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A parabolic curve that is applied to make a smoothand safe transition between two grades on a roadwayor a highway.VPC: Vertical Point of CurvatureVPI: Vertical Point of IntersectionVPT: Vertical Point of TangencyG1, G2: Tangent grades in percentA: Algebraic difference in gradesL: Length of vertical curveVPIVPCVPT

At an intersection of two slopes on a highway ora roadway To provide a safe and comfort ride for vehicleson a roadway.

Two kinds of verticalcurve Crest Vertical Curves Type I and Type II Sag Vertical Curves Type III and Type IV.

Def: the horizontal distance in feet (meters)needed to make 1% change in gradient. Application: To determine the minimum lengths of vertical curves To determine the horizontal distance from the VPC tothe high point of Type I or the low point of Type III

Minimum length of a crest vertical curve needsto satisfy the safety, comfort, and appearancecriteria. Minimum length of a crest vertical curve is equal3 time the design speed (only for English Unit).

General equation for the length of a crest vertical curvein terms of algebraic difference in grades. When S is less than L When S is greater than LL 100(AS 22h1 (2h )22200 h1 h2L 2S A)2L: length of vertical curve, ftS: sight distance, ftA: algebraic difference in grades, percenth1: height of eye above roadway, ft (3.5ft)h2: height of object above roadway surface, ft (2ft) These equations are often used to check the design speedof an existing vertical curve. K values are preferred to beused when design a new vertical curve because itprovides a better safety distance.

Design base on stopping sight distance Design base on passing sigh distanceMUTCD passing sight distance Decision sight distance

Def: the total distances from when the driver decidesto apply the break until the vehicle stop.d 1.47Vt 1.075V2/at: break reaction time, (assumed2.5s)V: design speed, mpha: deceleration rate, ft/s2Page 113 of AASHTO’s A Policy on Geometric Designof Highways and Streets 2004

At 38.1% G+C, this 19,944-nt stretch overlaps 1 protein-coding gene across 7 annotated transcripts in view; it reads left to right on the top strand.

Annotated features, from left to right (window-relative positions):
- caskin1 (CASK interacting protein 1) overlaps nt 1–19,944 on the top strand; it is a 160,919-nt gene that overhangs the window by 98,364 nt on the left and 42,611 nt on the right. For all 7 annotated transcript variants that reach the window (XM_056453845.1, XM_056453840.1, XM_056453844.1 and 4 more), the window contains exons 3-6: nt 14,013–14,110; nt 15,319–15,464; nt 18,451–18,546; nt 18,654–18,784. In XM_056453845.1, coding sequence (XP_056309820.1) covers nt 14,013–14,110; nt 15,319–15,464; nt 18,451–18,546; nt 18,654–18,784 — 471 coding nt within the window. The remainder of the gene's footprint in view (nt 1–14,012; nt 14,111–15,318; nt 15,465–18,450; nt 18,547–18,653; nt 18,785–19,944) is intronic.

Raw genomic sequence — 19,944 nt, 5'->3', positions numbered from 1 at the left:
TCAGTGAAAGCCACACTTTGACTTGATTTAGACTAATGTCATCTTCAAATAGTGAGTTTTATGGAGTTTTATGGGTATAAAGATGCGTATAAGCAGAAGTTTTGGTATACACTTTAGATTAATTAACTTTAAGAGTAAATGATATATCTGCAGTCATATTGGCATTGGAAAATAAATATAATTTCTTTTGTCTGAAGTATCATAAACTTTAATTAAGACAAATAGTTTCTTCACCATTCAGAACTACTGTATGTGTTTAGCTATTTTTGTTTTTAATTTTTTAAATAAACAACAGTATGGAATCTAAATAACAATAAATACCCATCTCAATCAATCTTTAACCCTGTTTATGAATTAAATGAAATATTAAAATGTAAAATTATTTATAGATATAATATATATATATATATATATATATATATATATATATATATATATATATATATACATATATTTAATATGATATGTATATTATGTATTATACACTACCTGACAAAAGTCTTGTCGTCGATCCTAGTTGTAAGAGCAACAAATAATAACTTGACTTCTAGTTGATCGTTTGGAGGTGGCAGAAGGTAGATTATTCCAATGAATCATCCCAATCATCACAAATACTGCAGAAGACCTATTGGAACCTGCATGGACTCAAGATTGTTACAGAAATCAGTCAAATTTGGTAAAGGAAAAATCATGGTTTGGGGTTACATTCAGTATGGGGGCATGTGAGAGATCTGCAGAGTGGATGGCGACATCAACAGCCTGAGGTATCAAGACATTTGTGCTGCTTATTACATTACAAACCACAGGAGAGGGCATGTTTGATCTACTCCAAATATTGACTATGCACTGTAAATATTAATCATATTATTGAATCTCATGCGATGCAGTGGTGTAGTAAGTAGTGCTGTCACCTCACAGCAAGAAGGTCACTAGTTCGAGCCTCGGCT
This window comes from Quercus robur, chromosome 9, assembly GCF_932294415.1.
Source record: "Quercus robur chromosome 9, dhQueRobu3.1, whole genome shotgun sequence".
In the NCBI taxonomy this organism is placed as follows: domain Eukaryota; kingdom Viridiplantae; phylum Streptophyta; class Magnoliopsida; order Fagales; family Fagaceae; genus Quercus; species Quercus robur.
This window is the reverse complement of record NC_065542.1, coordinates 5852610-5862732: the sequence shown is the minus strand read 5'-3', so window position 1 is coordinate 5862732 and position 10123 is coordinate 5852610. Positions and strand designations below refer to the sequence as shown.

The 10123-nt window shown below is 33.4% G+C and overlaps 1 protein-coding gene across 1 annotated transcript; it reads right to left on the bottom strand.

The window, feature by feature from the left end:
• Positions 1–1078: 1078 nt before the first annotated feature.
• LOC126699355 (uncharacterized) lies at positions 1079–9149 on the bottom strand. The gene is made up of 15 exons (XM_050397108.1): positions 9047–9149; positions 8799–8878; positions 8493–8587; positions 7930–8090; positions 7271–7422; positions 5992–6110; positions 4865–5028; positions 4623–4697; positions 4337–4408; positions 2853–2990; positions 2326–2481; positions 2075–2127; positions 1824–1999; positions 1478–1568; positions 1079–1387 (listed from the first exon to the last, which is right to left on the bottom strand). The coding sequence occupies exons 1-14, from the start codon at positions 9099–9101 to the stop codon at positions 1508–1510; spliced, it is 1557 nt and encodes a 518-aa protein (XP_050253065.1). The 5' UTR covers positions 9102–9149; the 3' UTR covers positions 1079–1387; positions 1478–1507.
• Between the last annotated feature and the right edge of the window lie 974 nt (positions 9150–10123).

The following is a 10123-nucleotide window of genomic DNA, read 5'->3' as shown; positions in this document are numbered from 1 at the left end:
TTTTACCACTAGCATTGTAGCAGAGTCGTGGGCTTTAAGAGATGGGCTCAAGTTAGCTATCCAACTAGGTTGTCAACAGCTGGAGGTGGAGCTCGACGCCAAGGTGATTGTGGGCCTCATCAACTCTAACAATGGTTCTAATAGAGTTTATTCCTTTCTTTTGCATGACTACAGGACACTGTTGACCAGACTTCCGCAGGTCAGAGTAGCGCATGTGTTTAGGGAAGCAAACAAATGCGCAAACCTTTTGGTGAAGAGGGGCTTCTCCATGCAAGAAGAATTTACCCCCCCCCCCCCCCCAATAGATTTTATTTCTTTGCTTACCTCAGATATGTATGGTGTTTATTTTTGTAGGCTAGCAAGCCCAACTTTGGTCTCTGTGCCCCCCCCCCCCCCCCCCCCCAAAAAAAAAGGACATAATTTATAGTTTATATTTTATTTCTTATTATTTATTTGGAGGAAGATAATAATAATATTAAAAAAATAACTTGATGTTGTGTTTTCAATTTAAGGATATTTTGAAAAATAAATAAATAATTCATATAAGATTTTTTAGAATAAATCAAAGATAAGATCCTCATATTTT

In Exhibit 3-72, K values are calculated by the equation. K values can also be used when S L because there is nosignificant error between S L and S L.S2K 2158Page 272 AASHTO’s A Policy on Geometric Design of Highways and Streets 2004

Page 271 of AASHTO’s A Policy on Geometric Design of Highways and Streets 2004.

An engineer is assigned to design a vertical curve for a highwaywith the design speed is 70 mph. Knowing that the gradients are 3%uphill and -2% downhill. What is the minimum design length of thevertical curve?Solution: Find the value of K from exhibit 3-72. (page 272 of AASHTO2004)For 70mph K 247 Find the value of algebraic difference in gradeA G1 - G2A 3 - (-2)A 5Find minimum length of the vertical curve by using equationL K*AL 247 * 5 1235 ftOr using exhibit 3-71 (page 271 of AASHTO)

Def: the distance that allows a driver to complete a normal pass whilethat driver can observe that there is no potential threat ahead beforemaking the pass. Total of below distances is the design distance for two lanes highway. Initial maneuver distanceDistance while passing vehicle occupies left laneClearance distanceDistance traversed by an opposing vehicleRarely use in crest vertical design because it is difficult to fit thelength of the curve. Can be used when the design speed is low and does not have highgradient, or higher speed with very small algebraic difference ingrades Commonly use at location where combinations of alignment andprofile do not need the use of crest vertical curves Height of an object is assumed to be 3.5ft instead of 2ft in generalequation. (Simplified equation can be found on page 270 of AASHTOGreen Book)

In exhibit 3-7, K values are calculated by the equationPassing vehicle speed usually is assumed 10 to 15 mph higher thanthe passed vehicle.S2K 2800From page 124 of AASHTO’s A Policy on Geometric Design of Highways andStreets 2004

These length are 7 to 10 times longer than the stopping sight distances.Page 272 of AASHTO’s A Policy on Geometric Design of Highways and Streets2004